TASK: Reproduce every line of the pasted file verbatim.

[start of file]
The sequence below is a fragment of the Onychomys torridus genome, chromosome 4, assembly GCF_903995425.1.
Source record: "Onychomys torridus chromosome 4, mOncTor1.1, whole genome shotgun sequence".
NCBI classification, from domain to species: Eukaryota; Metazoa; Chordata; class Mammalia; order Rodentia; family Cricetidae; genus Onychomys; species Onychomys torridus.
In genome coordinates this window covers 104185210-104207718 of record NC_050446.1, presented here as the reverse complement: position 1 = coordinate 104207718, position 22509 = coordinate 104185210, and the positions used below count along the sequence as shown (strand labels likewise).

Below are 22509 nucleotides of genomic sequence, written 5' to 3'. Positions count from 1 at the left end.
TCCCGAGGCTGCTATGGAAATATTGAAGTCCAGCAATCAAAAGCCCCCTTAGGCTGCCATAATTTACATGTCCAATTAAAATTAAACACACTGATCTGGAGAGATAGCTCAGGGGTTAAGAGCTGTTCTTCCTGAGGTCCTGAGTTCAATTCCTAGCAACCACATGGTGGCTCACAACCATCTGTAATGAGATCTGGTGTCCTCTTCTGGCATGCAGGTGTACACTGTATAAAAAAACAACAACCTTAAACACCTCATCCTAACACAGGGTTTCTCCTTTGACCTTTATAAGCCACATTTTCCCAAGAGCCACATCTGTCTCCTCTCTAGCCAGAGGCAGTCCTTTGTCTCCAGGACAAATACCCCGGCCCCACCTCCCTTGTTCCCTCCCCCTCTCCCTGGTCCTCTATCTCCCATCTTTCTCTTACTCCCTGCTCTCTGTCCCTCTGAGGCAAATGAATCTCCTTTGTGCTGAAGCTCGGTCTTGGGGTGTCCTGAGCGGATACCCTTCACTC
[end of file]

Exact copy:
The sequence below is a fragment of the Onychomys torridus genome, chromosome 4, assembly GCF_903995425.1.
Source record: "Onychomys torridus chromosome 4, mOncTor1.1, whole genome shotgun sequence".
NCBI classification, from domain to species: Eukaryota; Metazoa; Chordata; class Mammalia; order Rodentia; family Cricetidae; genus Onychomys; species Onychomys torridus.
In genome coordinates this window covers 104185210-104207718 of record NC_050446.1, presented here as the reverse complement: position 1 = coordinate 104207718, position 22509 = coordinate 104185210, and the positions used below count along the sequence as shown (strand labels likewise).

Below are 22509 nucleotides of genomic sequence, written 5' to 3'. Positions count from 1 at the left end.
TCCCGAGGCTGCTATGGAAATATTGAAGTCCAGCAATCAAAAGCCCCCTTAGGCTGCCATAATTTACATGTCCAATTAAAATTAAACACACTGATCTGGAGAGATAGCTCAGGGGTTAAGAGCTGTTCTTCCTGAGGTCCTGAGTTCAATTCCTAGCAACCACATGGTGGCTCACAACCATCTGTAATGAGATCTGGTGTCCTCTTCTGGCATGCAGGTGTACACTGTATAAAAAAACAACAACCTTAAACACCTCATCCTAACACAGGGTTTCTCCTTTGACCTTTATAAGCCACATTTTCCCAAGAGCCACATCTGTCTCCTCTCTAGCCAGAGGCAGTCCTTTGTCTCCAGGACAAATACCCCGGCCCCACCTCCCTTGTTCCCTCCCCCTCTCCCTGGTCCTCTATCTCCCATCTTTCTCTTACTCCCTGCTCTCTGTCCCTCTGAGGCAAATGAATCTCCTTTGTGCTGAAGCTCGGTCTTGGGGTGTCCTGAGCGGATACCCTTCACTC